University of Exeter Grading System
6.2 Marking Scheme
For the assessment procedures for the undergraduate and postgraduate taught students see the Handbook for Assessment, Progression and Awarding: Taught Programmes.
Different disciplines also publish marking schemes, which apply the University standards to the requirements of work in particular fields, so students are advised to refer to advice published by relevant departments.
The assessment criteria below characterise the level of complexity, demand and relative autonomy expected of your students at each level of the curriculum. The ‘by level’ structure maps to Qualifications and Credit Framework (QCF) curriculum levels, and is underpinned by the need for your students to progress from one level to the next. These criteria draw on QAA and SEEC guidelines,
How should the generic criteria be used?
These criteria are designed to be a reference point for assessment criteria in your subject area. Where the generic criteria are deemed by subject leaders to be sufficient, they can be used directly for assessing students’ learning in that subject. Subject groups are encouraged to use the generic criteria as a basis for evaluating and developing their own, more subject-specific criteria for each level of their own taught curriculum. This is particularly appropriate for numeracy-based STEMM subject areas. In addition, you may well need more specialised criteria for particular forms of assessment, for example oral and group assessments. The Academic Development Team can provide examples of these, and can help you to develop them in ways appropriate for your subject. Should you require more guidance on the use and development of assessment criteria, please contact me.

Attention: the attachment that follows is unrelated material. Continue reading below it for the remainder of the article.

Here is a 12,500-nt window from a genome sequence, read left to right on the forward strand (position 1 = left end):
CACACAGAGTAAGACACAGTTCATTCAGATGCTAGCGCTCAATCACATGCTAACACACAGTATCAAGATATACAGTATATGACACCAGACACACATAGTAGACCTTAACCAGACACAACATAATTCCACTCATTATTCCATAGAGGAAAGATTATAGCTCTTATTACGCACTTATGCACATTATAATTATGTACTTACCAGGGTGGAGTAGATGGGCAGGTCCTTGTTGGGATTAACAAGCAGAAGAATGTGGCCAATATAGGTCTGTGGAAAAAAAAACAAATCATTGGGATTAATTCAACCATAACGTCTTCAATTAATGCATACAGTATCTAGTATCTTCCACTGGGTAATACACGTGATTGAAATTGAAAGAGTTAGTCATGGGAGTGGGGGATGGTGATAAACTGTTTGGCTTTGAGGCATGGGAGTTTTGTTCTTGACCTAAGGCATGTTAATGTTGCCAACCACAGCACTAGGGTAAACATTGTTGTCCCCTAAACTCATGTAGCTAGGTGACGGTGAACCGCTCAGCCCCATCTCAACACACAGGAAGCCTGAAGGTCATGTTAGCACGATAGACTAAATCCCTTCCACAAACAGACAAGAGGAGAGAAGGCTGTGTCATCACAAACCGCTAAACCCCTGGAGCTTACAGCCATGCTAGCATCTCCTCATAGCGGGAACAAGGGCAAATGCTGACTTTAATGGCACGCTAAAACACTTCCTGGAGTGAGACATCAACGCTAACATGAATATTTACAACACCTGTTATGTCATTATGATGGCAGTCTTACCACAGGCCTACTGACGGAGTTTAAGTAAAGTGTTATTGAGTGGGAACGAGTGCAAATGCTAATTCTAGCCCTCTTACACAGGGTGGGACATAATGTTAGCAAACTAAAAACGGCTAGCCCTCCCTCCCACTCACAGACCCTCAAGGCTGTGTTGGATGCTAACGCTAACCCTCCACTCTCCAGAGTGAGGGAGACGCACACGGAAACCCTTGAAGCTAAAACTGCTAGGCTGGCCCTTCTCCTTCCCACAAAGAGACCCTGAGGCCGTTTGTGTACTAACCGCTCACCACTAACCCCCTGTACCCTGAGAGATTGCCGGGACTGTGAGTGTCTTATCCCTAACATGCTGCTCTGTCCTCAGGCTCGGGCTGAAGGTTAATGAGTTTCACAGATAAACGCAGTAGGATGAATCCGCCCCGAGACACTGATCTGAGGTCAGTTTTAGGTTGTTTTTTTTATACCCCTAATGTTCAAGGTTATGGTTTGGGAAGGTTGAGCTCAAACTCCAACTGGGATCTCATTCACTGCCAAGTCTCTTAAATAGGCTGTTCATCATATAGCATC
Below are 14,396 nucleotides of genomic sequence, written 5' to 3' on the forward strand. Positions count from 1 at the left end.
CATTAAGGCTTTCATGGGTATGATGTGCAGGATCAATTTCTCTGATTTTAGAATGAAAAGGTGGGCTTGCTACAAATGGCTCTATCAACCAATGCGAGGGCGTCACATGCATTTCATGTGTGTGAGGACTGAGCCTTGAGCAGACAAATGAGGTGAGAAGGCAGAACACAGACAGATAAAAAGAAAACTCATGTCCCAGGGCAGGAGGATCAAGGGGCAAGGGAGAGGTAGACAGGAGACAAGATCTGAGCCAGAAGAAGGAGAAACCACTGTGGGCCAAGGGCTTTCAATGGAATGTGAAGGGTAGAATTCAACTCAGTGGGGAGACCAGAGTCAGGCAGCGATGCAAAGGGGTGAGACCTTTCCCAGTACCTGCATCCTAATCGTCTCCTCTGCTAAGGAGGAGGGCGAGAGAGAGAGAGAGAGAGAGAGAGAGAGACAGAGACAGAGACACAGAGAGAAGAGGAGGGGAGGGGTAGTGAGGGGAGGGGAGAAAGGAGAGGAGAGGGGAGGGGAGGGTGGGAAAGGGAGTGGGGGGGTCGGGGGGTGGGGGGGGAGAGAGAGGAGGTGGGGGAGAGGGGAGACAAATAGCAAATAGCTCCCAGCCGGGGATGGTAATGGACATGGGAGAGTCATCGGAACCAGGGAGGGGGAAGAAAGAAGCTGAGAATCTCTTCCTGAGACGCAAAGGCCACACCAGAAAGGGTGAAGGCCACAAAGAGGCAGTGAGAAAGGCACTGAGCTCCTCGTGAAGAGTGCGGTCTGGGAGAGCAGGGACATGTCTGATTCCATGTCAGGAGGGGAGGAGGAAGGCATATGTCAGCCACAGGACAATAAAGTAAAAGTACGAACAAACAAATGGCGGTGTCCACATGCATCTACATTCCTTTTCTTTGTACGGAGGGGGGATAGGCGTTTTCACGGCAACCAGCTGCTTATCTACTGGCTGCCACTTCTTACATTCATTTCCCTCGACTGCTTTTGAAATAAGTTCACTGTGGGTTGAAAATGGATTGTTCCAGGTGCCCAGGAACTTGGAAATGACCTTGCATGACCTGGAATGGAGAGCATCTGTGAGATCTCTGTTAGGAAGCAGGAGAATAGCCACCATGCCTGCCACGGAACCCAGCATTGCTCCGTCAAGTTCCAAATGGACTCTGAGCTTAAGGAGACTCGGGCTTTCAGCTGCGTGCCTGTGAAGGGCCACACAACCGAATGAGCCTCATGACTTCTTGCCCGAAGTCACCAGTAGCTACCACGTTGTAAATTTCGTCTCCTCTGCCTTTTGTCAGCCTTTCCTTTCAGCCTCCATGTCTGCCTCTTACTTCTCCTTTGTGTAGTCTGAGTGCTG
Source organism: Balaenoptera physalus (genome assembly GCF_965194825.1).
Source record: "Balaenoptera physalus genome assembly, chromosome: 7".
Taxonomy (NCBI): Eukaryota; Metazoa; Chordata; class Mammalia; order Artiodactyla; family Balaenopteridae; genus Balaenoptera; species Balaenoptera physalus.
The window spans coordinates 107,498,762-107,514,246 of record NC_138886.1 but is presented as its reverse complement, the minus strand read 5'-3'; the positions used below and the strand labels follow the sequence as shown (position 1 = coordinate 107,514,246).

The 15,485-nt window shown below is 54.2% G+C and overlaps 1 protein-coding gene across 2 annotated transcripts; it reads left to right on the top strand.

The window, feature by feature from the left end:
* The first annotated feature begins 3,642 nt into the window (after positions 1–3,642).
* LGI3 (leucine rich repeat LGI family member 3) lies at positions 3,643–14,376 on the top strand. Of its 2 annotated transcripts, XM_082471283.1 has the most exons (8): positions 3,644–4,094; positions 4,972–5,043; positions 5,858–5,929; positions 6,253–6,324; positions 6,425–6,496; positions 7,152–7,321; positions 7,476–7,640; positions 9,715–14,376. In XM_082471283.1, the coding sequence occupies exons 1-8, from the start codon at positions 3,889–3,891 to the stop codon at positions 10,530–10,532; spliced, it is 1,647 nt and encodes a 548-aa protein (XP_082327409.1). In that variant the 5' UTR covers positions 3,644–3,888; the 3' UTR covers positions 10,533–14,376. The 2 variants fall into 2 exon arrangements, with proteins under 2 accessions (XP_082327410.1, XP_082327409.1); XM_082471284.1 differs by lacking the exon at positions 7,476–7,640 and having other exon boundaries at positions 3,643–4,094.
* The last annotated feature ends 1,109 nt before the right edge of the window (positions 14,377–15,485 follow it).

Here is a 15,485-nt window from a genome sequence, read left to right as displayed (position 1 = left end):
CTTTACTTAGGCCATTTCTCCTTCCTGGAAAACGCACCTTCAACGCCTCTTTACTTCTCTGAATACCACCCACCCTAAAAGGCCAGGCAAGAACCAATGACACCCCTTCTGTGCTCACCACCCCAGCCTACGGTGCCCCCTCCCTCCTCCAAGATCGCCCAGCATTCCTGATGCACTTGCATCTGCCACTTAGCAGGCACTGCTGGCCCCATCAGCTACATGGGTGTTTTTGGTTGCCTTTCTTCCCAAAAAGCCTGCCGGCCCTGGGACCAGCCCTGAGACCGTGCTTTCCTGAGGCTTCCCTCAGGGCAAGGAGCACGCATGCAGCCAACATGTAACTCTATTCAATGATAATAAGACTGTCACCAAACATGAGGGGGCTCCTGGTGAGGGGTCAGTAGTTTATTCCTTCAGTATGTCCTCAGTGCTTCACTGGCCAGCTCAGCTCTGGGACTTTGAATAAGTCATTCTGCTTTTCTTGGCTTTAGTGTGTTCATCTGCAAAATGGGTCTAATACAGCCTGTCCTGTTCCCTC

The generic criteria can also help guide you in writing Intended Learning Outcomes (ILOs) at each level of the curriculum, including those needed for programme specifications and module descriptors. On a programme overall, students should be able to demonstrate achievement at the appropriate level across the different descriptor categories, including those described as ‘skills for life and employment’. The generic criteria can therefore help guide you in the design of your programmes.
There should be a logical relationship between your module’s ILOs and the criteria used for assessing student learning on that module, at that level of the curriculum.